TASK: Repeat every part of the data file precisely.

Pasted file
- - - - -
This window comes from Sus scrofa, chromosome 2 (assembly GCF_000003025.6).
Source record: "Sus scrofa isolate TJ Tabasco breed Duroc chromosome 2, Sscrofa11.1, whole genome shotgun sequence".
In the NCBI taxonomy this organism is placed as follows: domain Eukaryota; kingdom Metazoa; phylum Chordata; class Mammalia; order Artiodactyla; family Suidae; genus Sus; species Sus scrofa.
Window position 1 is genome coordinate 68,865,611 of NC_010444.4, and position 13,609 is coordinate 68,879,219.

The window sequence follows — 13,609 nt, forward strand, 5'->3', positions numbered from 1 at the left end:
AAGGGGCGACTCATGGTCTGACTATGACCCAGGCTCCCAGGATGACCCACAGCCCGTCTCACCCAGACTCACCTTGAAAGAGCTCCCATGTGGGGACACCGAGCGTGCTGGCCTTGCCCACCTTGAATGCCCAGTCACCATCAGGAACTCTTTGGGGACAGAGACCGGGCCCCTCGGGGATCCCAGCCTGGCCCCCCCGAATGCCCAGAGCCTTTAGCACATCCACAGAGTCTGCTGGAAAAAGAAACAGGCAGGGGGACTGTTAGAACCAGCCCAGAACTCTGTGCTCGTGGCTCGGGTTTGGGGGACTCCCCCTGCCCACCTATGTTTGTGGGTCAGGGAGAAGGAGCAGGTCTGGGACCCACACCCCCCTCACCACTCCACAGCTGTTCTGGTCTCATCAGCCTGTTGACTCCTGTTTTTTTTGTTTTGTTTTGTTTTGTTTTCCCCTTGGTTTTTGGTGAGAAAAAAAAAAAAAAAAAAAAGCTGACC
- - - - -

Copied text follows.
This window comes from Sus scrofa, chromosome 2 (assembly GCF_000003025.6).
Source record: "Sus scrofa isolate TJ Tabasco breed Duroc chromosome 2, Sscrofa11.1, whole genome shotgun sequence".
In the NCBI taxonomy this organism is placed as follows: domain Eukaryota; kingdom Metazoa; phylum Chordata; class Mammalia; order Artiodactyla; family Suidae; genus Sus; species Sus scrofa.
Window position 1 is genome coordinate 68,865,611 of NC_010444.4, and position 13,609 is coordinate 68,879,219.

The window sequence follows — 13,609 nt, forward strand, 5'->3', positions numbered from 1 at the left end:
AAGGGGCGACTCATGGTCTGACTATGACCCAGGCTCCCAGGATGACCCACAGCCCGTCTCACCCAGACTCACCTTGAAAGAGCTCCCATGTGGGGACACCGAGCGTGCTGGCCTTGCCCACCTTGAATGCCCAGTCACCATCAGGAACTCTTTGGGGACAGAGACCGGGCCCCTCGGGGATCCCAGCCTGGCCCCCCCGAATGCCCAGAGCCTTTAGCACATCCACAGAGTCTGCTGGAAAAAGAAACAGGCAGGGGGACTGTTAGAACCAGCCCAGAACTCTGTGCTCGTGGCTCGGGTTTGGGGGACTCCCCCTGCCCACCTATGTTTGTGGGTCAGGGAGAAGGAGCAGGTCTGGGACCCACACCCCCCTCACCACTCCACAGCTGTTCTGGTCTCATCAGCCTGTTGACTCCTGTTTTTTTTGTTTTGTTTTGTTTTGTTTTCCCCTTGGTTTTTGGTGAGAAAAAAAAAAAAAAAAAAAAGCTGACC